When high school student Jessica Ahlquist requested that her school remove a giant mural in the cafeteria with a Christian prayer on it, telling the administration that it made her uncomfortable and that it violated the constitution, she likely didn’t expect it to result in a long, drawn out court battle. But school officials at Cranston West refused her, and next the American Civil Liberties Union, making numerous public scenes in support of leaving the mural as it was.
Yet it was the school board’s public proselytizing that actually did them in, as it was used as evidence proving that the mural was in fact intended to be a Christian display, a no-no in a taxpayer funded public school. According to the judge’s ruling:
“The Cranston School Committee and its subcommittee held four open meetings to consider the fate of the Mural. At those meetings a significantly lopsided majority of the speakers spoke passionately, and in religious terms, in favor of retaining the Prayer Mural. Various speakers read from the bible, spoke about their personal religious convictions, threatened Plaintiff with damnation on Judgment Day and suggested that she will go to hell. The atmosphere was such that the Superintendent of Schools felt compelled to discuss his own religious beliefs at length when he made his recommendation to the Committee that they vote to retain the Prayer Mural.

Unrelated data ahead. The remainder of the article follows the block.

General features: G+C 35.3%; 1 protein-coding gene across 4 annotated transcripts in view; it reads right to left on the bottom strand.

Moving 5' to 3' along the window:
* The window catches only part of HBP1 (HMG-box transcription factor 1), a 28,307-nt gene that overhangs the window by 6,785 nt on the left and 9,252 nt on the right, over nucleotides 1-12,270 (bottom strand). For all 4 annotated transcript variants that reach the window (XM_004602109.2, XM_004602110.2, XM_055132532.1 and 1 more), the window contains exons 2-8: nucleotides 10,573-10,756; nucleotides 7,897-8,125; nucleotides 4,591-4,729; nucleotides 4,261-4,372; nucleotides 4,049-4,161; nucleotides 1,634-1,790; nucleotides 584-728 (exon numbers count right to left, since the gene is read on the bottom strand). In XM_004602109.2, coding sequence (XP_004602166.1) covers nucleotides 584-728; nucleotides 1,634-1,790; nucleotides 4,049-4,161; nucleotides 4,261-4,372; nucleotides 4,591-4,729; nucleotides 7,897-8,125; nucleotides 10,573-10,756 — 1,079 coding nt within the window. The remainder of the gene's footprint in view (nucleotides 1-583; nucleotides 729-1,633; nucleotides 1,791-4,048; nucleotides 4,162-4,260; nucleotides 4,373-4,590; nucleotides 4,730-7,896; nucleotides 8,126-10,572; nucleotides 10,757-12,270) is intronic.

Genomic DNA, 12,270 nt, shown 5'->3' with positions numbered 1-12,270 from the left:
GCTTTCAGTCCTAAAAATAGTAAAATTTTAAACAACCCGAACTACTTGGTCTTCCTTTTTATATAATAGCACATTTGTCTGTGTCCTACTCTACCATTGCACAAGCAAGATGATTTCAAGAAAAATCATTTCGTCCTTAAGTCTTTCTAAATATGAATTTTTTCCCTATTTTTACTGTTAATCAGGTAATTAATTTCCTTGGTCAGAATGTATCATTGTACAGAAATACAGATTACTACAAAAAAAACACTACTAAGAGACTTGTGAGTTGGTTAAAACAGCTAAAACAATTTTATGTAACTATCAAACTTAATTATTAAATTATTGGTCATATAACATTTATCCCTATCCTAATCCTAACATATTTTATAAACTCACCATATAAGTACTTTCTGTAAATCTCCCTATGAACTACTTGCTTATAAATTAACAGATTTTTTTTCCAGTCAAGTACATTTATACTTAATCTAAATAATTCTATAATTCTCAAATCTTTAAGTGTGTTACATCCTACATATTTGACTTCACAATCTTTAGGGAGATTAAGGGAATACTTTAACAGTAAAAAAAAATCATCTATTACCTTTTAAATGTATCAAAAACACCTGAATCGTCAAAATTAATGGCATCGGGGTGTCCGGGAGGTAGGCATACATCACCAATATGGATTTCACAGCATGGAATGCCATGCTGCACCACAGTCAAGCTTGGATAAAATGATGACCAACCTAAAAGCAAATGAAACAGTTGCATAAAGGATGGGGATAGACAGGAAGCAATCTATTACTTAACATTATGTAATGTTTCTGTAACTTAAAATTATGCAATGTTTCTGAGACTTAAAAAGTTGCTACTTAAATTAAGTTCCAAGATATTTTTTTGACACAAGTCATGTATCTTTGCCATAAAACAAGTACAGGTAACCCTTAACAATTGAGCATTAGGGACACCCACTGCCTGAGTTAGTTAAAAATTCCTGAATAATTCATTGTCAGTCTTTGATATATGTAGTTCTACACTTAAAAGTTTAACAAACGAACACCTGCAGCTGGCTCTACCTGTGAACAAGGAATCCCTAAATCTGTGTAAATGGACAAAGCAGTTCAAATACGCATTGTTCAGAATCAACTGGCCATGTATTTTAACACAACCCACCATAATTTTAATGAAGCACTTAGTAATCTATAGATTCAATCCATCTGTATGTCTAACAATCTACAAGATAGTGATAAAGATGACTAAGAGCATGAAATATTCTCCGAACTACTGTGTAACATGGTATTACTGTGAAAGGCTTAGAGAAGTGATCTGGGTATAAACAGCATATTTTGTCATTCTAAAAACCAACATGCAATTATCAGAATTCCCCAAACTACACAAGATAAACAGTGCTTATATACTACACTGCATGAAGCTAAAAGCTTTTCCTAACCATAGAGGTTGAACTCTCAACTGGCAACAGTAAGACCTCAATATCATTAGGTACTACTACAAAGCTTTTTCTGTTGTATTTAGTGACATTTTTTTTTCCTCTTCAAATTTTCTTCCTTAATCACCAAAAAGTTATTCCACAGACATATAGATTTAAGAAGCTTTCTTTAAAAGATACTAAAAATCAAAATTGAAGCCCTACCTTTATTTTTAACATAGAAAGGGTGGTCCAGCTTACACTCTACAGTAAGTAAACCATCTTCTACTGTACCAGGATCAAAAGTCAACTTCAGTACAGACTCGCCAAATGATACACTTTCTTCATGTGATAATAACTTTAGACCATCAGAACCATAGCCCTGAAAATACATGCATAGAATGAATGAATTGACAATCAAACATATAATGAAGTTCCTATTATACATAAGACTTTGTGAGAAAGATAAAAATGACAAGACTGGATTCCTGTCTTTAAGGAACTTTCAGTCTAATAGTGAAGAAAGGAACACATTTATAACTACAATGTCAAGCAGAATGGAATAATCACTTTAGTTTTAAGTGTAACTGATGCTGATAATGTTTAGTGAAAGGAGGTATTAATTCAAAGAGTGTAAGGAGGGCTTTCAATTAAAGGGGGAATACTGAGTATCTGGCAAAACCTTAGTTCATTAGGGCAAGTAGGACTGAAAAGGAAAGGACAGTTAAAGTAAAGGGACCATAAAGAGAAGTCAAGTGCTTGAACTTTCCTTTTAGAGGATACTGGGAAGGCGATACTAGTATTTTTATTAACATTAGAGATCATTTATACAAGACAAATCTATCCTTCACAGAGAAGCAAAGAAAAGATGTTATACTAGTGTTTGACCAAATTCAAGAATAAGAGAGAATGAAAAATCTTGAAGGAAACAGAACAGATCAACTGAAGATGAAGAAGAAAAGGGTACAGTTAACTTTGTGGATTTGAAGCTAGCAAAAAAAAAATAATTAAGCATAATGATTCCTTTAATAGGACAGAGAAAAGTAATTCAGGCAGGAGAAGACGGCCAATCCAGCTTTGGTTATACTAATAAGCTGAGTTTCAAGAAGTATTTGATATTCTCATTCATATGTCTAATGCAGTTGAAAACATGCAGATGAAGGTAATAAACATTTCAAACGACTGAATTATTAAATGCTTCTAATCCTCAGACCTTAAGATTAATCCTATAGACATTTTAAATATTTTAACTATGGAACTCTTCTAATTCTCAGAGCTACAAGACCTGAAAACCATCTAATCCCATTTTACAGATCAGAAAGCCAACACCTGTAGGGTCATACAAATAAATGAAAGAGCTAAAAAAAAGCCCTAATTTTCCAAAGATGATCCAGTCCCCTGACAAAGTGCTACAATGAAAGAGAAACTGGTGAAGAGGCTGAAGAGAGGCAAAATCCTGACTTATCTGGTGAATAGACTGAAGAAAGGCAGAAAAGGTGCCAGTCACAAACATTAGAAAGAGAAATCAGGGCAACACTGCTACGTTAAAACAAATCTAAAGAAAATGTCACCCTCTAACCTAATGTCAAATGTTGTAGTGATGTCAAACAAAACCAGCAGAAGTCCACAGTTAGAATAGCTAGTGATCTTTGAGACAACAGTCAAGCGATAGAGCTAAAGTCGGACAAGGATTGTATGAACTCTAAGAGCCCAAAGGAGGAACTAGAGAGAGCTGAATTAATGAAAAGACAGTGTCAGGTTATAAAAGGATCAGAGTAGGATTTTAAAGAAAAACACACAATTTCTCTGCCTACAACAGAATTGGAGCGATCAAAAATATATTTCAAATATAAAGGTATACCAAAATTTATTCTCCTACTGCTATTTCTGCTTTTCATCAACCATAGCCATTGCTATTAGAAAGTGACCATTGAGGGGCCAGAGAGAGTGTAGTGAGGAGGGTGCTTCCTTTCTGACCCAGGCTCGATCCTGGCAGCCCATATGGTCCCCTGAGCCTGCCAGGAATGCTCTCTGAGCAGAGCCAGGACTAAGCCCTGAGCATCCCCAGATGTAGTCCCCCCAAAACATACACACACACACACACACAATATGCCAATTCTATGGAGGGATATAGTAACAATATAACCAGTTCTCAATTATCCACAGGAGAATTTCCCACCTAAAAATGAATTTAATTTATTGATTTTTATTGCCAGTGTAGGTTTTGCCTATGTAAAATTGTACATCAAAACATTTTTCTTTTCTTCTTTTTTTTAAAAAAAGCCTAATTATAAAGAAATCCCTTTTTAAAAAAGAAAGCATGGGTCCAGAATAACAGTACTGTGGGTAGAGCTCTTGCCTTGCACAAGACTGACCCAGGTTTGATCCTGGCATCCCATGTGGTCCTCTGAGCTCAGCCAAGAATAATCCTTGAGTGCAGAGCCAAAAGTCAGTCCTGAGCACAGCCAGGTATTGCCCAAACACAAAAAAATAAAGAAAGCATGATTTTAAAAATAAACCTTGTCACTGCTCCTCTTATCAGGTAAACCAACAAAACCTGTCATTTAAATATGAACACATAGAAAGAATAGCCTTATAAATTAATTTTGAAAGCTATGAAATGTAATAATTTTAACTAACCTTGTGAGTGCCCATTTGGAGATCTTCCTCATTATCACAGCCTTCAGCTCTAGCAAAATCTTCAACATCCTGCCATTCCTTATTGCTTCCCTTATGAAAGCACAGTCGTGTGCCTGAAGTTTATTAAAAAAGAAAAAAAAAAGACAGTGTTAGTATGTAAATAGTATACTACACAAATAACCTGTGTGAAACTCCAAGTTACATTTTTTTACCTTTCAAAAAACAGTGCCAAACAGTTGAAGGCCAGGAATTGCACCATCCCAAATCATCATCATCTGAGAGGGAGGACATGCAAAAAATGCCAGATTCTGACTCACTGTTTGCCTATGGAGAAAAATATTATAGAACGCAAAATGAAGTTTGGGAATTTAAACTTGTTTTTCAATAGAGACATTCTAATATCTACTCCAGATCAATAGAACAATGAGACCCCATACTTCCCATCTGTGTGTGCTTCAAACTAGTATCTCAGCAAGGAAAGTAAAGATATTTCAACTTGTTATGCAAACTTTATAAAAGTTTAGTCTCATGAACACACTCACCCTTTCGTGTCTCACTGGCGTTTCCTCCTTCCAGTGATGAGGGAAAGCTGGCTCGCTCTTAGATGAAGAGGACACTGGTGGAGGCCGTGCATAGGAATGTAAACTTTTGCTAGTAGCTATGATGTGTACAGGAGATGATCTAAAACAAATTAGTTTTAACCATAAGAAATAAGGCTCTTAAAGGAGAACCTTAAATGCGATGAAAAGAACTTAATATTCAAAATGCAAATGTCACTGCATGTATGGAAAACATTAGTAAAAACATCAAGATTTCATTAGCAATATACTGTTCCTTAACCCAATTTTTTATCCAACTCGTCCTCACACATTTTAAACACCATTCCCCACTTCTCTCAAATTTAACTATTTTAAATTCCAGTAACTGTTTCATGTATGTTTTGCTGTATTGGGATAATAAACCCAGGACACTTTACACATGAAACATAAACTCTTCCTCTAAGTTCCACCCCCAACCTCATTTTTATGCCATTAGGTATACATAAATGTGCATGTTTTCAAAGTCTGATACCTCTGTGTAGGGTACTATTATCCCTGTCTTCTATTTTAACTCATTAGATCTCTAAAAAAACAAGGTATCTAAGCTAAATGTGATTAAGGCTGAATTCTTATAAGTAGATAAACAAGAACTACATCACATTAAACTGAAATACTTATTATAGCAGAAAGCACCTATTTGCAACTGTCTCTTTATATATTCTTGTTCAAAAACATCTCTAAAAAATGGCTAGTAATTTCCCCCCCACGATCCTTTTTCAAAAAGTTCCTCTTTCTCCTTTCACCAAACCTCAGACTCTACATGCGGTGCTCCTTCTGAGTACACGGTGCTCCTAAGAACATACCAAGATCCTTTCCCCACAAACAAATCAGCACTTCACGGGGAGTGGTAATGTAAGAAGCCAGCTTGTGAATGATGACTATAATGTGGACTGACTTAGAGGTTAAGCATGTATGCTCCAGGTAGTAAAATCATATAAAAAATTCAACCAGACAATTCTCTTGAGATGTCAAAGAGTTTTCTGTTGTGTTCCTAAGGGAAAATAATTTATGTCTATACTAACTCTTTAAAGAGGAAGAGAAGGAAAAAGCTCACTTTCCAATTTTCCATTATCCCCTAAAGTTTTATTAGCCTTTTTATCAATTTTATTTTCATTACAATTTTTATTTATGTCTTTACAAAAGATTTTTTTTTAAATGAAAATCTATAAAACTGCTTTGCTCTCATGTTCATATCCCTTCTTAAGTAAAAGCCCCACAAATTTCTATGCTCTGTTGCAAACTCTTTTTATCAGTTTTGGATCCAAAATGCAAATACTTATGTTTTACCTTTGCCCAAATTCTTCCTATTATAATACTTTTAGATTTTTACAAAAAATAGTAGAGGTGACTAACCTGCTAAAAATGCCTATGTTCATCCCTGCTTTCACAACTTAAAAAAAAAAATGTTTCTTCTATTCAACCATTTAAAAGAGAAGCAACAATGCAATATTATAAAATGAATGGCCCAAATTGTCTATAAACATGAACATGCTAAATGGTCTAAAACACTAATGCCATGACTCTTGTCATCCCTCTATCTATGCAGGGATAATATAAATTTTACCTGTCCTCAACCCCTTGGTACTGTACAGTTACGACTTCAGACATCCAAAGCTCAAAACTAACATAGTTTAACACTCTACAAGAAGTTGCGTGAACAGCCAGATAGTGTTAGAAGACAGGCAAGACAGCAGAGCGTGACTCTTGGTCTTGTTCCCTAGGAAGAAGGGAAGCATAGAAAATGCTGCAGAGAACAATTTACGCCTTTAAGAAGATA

“Similarly, five of the seven School Committee members expressed avowals of their own religious beliefs at the meeting, including two of those who voted against retaining the Mural,” Lagueux continued. “This is precisely the sort of ‘civic divisiveness’ that the Supreme Court’s Establishment Clause cases repeatedly warn against. When focused on the Prayer Mural, the activities and agenda of the Cranston School Committee became excessively entangled with religion, exposing the Committee to a situation where a loud and passionate majority encouraged it to vote to override the constitutional rights of a minority.”
The school board is still deciding whether to appeal the ruling. But of a bigger concern is the attacks on the student, which have grown beyond cyberbullying and now include outright threats of violence requiring police intervention.
Yesterday, one Twitter user said “this girl honestly needs to be punched in the face.”
Another user bragged “your home address posted online i cant wait to hear about you getting curb stomped you ****ing worthless c***.”
And some users using their real names identified themselves as classmates of Jessica Ahlquist, the plaintiff, one saying “definelty laying it down on this athiest tomorrow anyone else?”
In a post on the blog RIFuture.org today, Steve Ahlquist, Ahlquist’s uncle and founder of the Humanists of Rhode Island, said “To the credit of the Cranston School Committee, when I contacted them with my concerns, they were quick to assure me that the Cranston Police have been investigating these threats since last night, and that they are taking this issue very seriously.”
Ironically, the now banned mural at one point implores “Our Heavenly Father” to “Help us to be good sports and smile when we lose as well as when we win.” If only the mural’s supporters could follow such sage advice.
Photo credit: wikimedia commons
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